Opera: Passion, Power & Politics: Spectacular show brings art form bang up to date
29 September 2017
The latest blockbuster exhibition at London's V&A Museum takes visitors on an exhilarating journey through 400 years of opera - and blows its conservative image clean out of the water. WILLIAM COOK pays it a visit.
Do you think of opera as stuffy, old-fashioned and elitist? This spectacular exhibition at London’s Victoria & Albert Museum will make you think again.
In partnership with London’s Royal Opera House, the V&A takes you on a magic carpet ride through 400 years of opera, from its origins in 17th-century Venice to the avant-garde productions of today.
This show refutes the myth that opera is a conservative art form. In fact, it’s been at the cutting edge of European culture for centuries
This show refutes the myth that opera is a conservative art form. In fact, it’s been at the cutting edge of European culture for centuries, inspiring political upheaval as well as social change.
“It’s a living thing,” says opera director Robert Carsen, the artistic director of this show. “It’s always been modern.” Opera: Passion, Power & Politics brings opera bang up to date.
Long before 3D movies and CGI, opera was the first immersive art form – an intoxicating blend of music, drama and art. The V&A replicates this wrap-around experience in a multimedia show which features sets, costumes, historic artworks and artefacts – and glorious music, of course. It’s not like a conventional exhibition. It’s more like stepping backstage.
“I’d like to think it will change perceptions of opera for a whole new generation,” says the show’s curator, Kate Bailey. The layout is dramatic, a time tunnel through European history, but the best thing about it is the state-of-the-art sound system.
You’re given a set of headphones which play the relevant operas for every room you enter. There’s no need to keep tapping numbers into a handset. Wireless technology tracks your progress, and updates the playlist automatically as you walk round.
Opera: Passion, Power & Politics charts opera’s evolution through seven premieres in seven cities, from Monteverdi’s The Coronation of Poppea in Venice in 1642 to Shostakovich’s Lady Macbeth of Msensk in Leningrad (now St Petersburg) in 1934.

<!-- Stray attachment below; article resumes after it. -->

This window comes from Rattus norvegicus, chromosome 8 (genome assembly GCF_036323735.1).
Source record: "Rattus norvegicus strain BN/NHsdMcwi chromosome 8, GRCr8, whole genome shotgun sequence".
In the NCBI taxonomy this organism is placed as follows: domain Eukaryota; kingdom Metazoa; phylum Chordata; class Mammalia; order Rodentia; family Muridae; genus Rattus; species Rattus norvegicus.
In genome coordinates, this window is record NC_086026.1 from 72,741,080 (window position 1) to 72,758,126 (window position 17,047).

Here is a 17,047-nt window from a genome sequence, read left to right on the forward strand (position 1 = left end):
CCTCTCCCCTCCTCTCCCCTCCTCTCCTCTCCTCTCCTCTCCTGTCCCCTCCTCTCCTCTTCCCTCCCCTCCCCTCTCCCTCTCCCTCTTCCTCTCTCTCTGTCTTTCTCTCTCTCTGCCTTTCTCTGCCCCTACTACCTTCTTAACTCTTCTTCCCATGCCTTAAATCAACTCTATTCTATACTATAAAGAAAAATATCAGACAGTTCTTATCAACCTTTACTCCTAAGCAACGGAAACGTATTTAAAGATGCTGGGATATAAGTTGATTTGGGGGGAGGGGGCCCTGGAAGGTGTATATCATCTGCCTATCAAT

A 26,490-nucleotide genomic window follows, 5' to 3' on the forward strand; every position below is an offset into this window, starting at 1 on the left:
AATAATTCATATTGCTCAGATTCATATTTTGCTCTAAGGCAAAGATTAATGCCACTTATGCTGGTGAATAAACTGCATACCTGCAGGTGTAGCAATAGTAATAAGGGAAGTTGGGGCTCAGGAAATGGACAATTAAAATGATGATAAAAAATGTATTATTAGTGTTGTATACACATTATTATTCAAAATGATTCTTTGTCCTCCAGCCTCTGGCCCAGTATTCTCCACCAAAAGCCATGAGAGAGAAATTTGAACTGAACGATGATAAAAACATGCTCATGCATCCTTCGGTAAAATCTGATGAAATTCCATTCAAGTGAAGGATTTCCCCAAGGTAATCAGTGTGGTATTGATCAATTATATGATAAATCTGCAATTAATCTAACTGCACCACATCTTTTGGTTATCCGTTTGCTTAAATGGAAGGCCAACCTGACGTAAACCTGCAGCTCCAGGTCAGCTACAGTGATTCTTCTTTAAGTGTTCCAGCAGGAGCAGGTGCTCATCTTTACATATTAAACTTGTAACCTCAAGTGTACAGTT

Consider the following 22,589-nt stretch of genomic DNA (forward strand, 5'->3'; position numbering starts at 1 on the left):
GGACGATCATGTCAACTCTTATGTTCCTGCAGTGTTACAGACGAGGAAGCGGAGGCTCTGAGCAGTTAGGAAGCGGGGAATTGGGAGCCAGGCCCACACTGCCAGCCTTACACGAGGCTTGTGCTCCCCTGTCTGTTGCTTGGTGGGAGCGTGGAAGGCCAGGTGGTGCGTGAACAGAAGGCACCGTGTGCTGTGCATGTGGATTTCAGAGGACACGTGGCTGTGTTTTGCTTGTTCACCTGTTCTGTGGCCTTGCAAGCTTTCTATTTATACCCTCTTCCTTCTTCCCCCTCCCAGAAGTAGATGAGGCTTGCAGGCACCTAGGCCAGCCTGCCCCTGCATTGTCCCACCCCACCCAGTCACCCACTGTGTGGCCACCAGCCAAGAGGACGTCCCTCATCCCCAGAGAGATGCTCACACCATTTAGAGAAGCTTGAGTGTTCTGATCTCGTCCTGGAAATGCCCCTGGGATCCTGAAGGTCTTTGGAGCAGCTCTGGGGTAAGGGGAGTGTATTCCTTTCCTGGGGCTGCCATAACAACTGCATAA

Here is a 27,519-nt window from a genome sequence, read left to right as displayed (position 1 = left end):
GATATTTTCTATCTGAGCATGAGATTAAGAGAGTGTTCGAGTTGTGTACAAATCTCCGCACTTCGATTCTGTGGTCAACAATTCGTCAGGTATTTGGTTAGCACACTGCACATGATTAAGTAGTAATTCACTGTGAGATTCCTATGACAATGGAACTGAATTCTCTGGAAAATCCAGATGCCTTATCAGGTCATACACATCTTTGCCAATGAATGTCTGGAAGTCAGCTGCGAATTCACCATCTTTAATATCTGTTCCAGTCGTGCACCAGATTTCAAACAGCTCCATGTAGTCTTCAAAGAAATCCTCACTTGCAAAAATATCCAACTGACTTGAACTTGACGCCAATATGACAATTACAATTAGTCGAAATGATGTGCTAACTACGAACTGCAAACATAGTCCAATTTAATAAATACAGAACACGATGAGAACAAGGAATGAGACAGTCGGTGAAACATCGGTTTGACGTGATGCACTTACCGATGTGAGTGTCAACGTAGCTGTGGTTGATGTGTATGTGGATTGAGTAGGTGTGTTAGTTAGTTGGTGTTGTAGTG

Each of these operas was a sensation, stretching the boundaries of the genre and shifting the cultural agenda. This wasn’t a staid amusement - these were revolutionary events.
Each of these operas was a sensation, stretching the boundaries of the genre and shifting the cultural agenda
In our brave new world of constant, round-the-clock entertainment, it’s hard to imagine what a stir these operas caused. Even the biggest modern musicals or Hollywood blockbusters don’t have anything like the same impact.
The closest comparison would probably be Beatlemania, but even The Beatles weren’t as radical as Mozart or Wagner. “These were young composers, questioning society,” says Kate.
The story begins in Venice in the 17th century, where opera began. Rich merchants and aristocrats could afford to build their own theatres, and they were keen to show off their wealth and taste by mounting the most lavish events they could afford.
In the city’s infamous carnivals, different classes could mingle freely in disguise. Out of this tipsy mix of intellectual and sexual liberty, a brand new art form evolved.
Our next stop is Britain, and Handel’s Rinaldo, which premiered in London in 1711. Critics were outraged to see Londoners flocking to this hybrid foreign import, an opera by a German sung in Italian - perish the thought!
“Our great-grandchildren will be curious why their forefathers used to sit like an audience of foreigners in their own country to hear plays acted in a tongue which they did not understand,” fumed The Spectator. Hogarth satirised the spectacle of English opera lovers turning their backs on English authors like Shakespeare.
From London, we move on to Vienna in 1786, and the premiere of Mozart’s Marriage of Figaro. This masterpiece heralded a social revolution, in which servants usurp their masters. Is it too fanciful to suppose it might have helped inspire the French Revolution, three years later?
There’s little doubt that Verdi’s Nabucco helped to drive a revolution. It premiered in Milan in 1842, and quickly became the unofficial anthem of Italian unification.
Is it too fanciful to suppose Figaro might have helped inspire the French Revolution?
However most of opera’s revolutions were artistic and social, not political. Wagner’s Tannhauser, which premiered in Paris in 1861, turned opera into an almost cinematic experience.
Strauss’s Salome, which premiered in Dresden in 1905, challenged chauvinistic attitudes with its depiction of independent womanhood.
Shostakovich’s Lady Macbeth, which premiered in Leningrad in 1934, marked a new era of musical composition, but it was banned by Stalin because Lady Macbeth didn’t match his idea of how a Soviet woman should behave.
So what do the V&A and the Royal Opera House hope to achieve with this unique collaboration? For the V&A, the pay-off will be yet another sell-out show, but for the Royal Opera House, and other opera companies, the benefits will be more long term.
Aficionados will find plenty that’s new and different here, but this show is especially suitable for folk with little or no knowledge of opera – people who’ve never been to see an opera before.
After walking through this exhibition, with these great arias ringing in their ears, visitors of all ages will go away eager to experience the real thing.
Opera: Passion, Power & Politics is at the Victoria & Albert Museum, London from 30 September 2017 to 25 February 2018.